However, when this group joins forces with the far right, the dynamics change. Sometimes, their very presence can embolden the violence-prone radicals in the first slice, who feel an increased sense of permission (they’ll be heroes to millions more people if they act), and who may actually receive more widespread community cover if they do commit a crime. Other times, they act as a sort of ballast, anchoring the more radical members back into society in ways that discourage violence as a tactic throughout the movement.

  • The ultra-right is in this fight for life. Many of them were raised in families which have clung to extremist beliefs for generations. But for those joining the new Tea Party movement, their activism is more situational. They haven’t done anything like this before. They’re only stepping up now because they’re worried and frustrated (as we all are) about the way power is being used in Washington and Wall Street. There’s no telling how strong their commitment to this new alliance is, or how long it will last.
  • The Tea Party congealed due to significant funding from GOP lobbyists, with a huge assist from Roger Ailes at Fox. You occasionally find the odd antediluvian fat cat giving money to ultra-right racist, nationalist, and militia groups, too; but it’s been a long while since this faction got the kind of concentrated corporate fertilizer that’s being lavished on the teabaggers.

There are more points of differentiation, but you get the point. There are two groups here: one comprising our perennial crop of evergreen wingnuts, and another that’s only recently decamped from the center right and moved hard right to join them.

And it’s the combination of the two that’s worrisome. On their own, the far-right wingnuts can’t elect a dogcatcher (and even trying to do that much would no doubt cause a schism that would wind out for years in court. It’s just how they are.) But controlling 25 to 30 percent of the American electorate — while not enough to take over the country in straight numeric terms — is enough for the combined group to win limited but serious victories here and there. And, of course, their power is further magnified by the vagaries of the electoral college and the way we choose senators. In real terms, the system is set up so that this 30 percent can wield the political clout of 50 percent. That’s where we are now — and it’s one reason we’re running into so much gridlock in trying to govern the country.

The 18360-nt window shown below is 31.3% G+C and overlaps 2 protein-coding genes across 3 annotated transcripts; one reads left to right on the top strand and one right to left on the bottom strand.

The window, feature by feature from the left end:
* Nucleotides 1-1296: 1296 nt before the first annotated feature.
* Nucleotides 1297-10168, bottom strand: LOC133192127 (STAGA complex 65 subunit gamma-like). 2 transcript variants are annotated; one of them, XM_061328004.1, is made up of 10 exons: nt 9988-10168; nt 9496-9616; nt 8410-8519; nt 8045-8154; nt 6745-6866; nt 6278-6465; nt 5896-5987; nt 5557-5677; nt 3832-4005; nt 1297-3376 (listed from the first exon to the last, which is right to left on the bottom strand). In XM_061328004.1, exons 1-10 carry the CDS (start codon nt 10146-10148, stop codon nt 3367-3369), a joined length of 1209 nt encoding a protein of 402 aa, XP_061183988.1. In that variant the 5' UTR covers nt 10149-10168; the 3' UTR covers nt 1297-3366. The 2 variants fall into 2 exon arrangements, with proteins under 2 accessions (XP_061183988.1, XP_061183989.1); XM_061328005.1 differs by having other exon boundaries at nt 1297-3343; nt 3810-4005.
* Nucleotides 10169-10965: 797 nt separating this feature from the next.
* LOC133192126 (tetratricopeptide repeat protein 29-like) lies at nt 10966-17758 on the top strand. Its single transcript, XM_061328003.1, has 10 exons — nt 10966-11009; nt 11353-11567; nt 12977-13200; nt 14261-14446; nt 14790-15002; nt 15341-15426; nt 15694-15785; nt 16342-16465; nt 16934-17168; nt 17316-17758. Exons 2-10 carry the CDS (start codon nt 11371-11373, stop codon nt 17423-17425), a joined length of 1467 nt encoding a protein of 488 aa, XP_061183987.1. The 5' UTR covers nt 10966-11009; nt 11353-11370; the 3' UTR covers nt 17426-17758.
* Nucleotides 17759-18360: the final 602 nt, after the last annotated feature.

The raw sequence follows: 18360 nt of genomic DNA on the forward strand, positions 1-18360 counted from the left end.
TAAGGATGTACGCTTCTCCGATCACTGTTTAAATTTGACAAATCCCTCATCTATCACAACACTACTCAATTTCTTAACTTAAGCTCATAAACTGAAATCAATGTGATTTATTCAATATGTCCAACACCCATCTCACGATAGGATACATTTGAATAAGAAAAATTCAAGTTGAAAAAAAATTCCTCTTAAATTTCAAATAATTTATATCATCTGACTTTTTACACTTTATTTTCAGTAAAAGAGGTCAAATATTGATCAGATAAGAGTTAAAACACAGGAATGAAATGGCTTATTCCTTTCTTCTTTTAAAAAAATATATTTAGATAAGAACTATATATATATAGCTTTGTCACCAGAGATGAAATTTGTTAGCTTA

I’ve also noted before that even though this 28 percent is a minority in straight democratic terms, the history of revolutions is that it’s also more than enough to take over an entire country if the combined group should decide to resort to violence. (The Nazis are the case I use most often here.) Two or three guys with guns can subdue and terrorize entire city blocks full of unarmed citizens. Strength in numbers is irrelevant —just as democracy is irrelevant—if you’ve got superior firepower and are willing to use it.

And this brings us down to the real driver that will determine which way this plays out. The ultra-right has steadily ratcheted up its calls for violence as the Obama administration unfolds and the economic stress drags out.

Will the “second slice” Tea Party folks follow them down that path?

Or will their strong attachments to the larger community keep them on the side of civilization?